A team of British scientists may have rediscovered the centre of one of Africa's greatest kingdoms - and the possible burial place of the legendary Queen of Sheba. Hidden in the Nigerian rainforest, the earthworks at Eredo are just a few hour's drive from Lagos. The team from Bournemouth University, working with archaeologist Dr Patrick Darling, have completed a preliminary survey of the wall and ditch measuring 70ft high in places and around 100 miles long.
Civil wars and the arrival of the British eventually broke the kingdom's centuries-old Lagos lagoon trade monopoly.
But the Awujale of the modern day town of Ijebu-Ode still holds a traditional position of responsibility.
Dr Darling, described the Eredo site as a breathtaking find with many of its remains relatively intact, though overgrown by the rainforest.
"We are not linking what we found to a city, but to a vast kingdom boundary rampart," he told the BBC.
"The vertical sided ditches go around the area for 100 miles and it is more than 1,000 years old.
"That makes it the earliest proof of an kingdom founded in the African rainforest."
But more intriguing still is the suggested link to the Queen of Sheba, one of the world's oldest love stories.
According to the Old Testament, the Queen, ruler of Saba, sent a camel train of gold and ivory to King Solomon.
Solomon wooed and married the queen after she became overwhelmed by the splendour of his palace and their son began a dynasty of rulers in Ethiopia.
The Bible dates the queen's reign to the tenth century BC and modern scholars have speculated that a link between Judea and an ancient African queen led to the emergence of Judaism in Ethiopia.
In a tale closely linked to that in the Bible, the Koran describes the Queen as a sun worshipper based in the Arabian peninsula who was converted to Islam.
Arabian legend names the queen "Bilqis" and links her to the incense trade which was then a source of great regional power.
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But 500-year-old Portuguese documents hint at the power of an Ijebu kingdom and build the case for Sheba being on the other side of the continent.
Local people near to the Eredo monuments link the area to Bilikisu Sungbo, another name for Sheba, said Dr Darling.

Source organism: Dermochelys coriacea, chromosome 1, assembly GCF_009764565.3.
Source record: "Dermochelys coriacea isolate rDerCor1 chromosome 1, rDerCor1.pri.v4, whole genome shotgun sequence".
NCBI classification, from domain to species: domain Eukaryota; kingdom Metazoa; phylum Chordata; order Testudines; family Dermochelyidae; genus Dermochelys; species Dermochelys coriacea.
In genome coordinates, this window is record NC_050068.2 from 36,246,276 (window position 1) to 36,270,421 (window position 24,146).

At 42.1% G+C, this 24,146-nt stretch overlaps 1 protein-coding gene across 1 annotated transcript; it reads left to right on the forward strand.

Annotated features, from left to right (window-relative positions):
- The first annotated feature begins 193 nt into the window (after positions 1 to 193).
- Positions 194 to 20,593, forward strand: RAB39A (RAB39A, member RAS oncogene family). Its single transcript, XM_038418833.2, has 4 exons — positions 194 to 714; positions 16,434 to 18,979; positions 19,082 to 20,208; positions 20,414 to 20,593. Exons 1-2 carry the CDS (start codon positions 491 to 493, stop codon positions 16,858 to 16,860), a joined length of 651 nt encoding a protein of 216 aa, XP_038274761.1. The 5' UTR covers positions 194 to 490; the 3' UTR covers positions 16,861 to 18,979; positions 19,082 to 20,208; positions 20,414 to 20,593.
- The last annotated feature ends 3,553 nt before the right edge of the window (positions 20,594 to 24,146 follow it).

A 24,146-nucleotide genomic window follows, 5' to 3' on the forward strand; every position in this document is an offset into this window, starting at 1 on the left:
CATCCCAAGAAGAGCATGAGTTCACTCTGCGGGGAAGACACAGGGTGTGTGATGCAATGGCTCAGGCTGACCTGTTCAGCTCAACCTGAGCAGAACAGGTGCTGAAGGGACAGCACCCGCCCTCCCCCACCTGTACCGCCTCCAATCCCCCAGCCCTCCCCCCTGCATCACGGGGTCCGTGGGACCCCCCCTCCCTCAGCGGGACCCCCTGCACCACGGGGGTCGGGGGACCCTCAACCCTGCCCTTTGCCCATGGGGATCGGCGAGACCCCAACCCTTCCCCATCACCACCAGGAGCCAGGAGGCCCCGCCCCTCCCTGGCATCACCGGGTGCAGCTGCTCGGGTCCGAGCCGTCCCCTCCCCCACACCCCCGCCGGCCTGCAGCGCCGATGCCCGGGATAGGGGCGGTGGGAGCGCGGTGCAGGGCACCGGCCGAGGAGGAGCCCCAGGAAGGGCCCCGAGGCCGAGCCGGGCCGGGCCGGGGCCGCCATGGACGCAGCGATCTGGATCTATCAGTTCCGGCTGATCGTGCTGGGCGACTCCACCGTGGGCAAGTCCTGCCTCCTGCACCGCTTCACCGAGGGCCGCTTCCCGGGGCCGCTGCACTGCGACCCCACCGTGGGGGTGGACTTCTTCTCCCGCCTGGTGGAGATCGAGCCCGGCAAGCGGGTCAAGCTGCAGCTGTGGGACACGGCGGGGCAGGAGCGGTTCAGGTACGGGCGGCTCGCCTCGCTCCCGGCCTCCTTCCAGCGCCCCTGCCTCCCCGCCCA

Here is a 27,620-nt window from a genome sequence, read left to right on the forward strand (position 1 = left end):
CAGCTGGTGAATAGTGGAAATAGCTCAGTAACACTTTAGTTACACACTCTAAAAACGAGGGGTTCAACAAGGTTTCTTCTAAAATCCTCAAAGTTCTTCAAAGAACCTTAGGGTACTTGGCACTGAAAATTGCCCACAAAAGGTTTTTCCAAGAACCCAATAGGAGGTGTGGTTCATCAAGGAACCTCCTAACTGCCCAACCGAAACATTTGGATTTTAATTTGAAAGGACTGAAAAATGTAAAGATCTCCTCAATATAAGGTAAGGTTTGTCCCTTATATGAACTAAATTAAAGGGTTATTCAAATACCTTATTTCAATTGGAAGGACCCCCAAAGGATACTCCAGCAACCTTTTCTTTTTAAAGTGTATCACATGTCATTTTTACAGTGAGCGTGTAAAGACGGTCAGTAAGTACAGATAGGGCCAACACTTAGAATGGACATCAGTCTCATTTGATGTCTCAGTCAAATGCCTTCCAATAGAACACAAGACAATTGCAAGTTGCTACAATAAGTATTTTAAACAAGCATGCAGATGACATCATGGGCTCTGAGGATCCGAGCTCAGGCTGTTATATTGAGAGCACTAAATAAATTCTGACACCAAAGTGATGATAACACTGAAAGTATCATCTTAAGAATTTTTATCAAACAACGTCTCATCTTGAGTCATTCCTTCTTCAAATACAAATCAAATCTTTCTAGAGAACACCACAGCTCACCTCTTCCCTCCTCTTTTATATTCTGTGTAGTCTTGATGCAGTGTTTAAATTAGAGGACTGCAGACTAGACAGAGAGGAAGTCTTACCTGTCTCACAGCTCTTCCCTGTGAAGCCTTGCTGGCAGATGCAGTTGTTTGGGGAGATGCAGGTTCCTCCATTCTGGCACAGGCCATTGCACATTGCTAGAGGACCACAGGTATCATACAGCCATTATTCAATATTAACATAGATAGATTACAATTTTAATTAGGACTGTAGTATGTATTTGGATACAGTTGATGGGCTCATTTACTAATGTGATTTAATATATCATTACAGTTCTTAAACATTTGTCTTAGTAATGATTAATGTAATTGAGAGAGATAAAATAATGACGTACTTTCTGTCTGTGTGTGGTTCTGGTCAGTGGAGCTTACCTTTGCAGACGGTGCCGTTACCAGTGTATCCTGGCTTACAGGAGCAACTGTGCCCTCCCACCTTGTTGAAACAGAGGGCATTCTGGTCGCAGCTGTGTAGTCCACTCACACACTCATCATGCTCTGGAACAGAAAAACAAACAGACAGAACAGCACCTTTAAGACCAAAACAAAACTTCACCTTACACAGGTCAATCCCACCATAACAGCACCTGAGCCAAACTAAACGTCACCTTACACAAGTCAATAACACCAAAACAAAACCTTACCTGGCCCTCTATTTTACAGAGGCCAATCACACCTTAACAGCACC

Local tradition speaks of a great queen building a vast monument of remembrance and there is an annual pilgrimage to what is believed to be her grave.
The region's long history of gold and ivory trade and the cultural importance of eunuchs linked to royal households further support the Sheba link.
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"I don't want to overplay the Sheba theory, but it cannot be discounted," said Dr Darling.
"The local people believe it and that's what is important.
"Hundreds or thousands of pilgrims come to this area every year to honour what could be her grave, a magical shrine grove under tall trees.
"She's very much a real figure to local people. She is associated with the earlier figure of Bilikiso Sungbo, but I think the traditional figure was a powerful matriarch.
"The most cogent argument against it at the moment is the dating."
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Dr Darling, a member of the African Legacy educational organisation which is working with the Nigerian Government, said that Eredo could become Nigeria's first world heritage site, joining monuments like Stonehenge in the UK and the pyramids of Egypt.
He said Eredo had remained hidden to the outside world because of the lack of scientific and archaeological research in west Africa.
"What is exciting about this for me is that we are beginning to bring out the tremendous political and cultural achievements of black Africa," he said.
"But there is a lot more work that we can do in the region."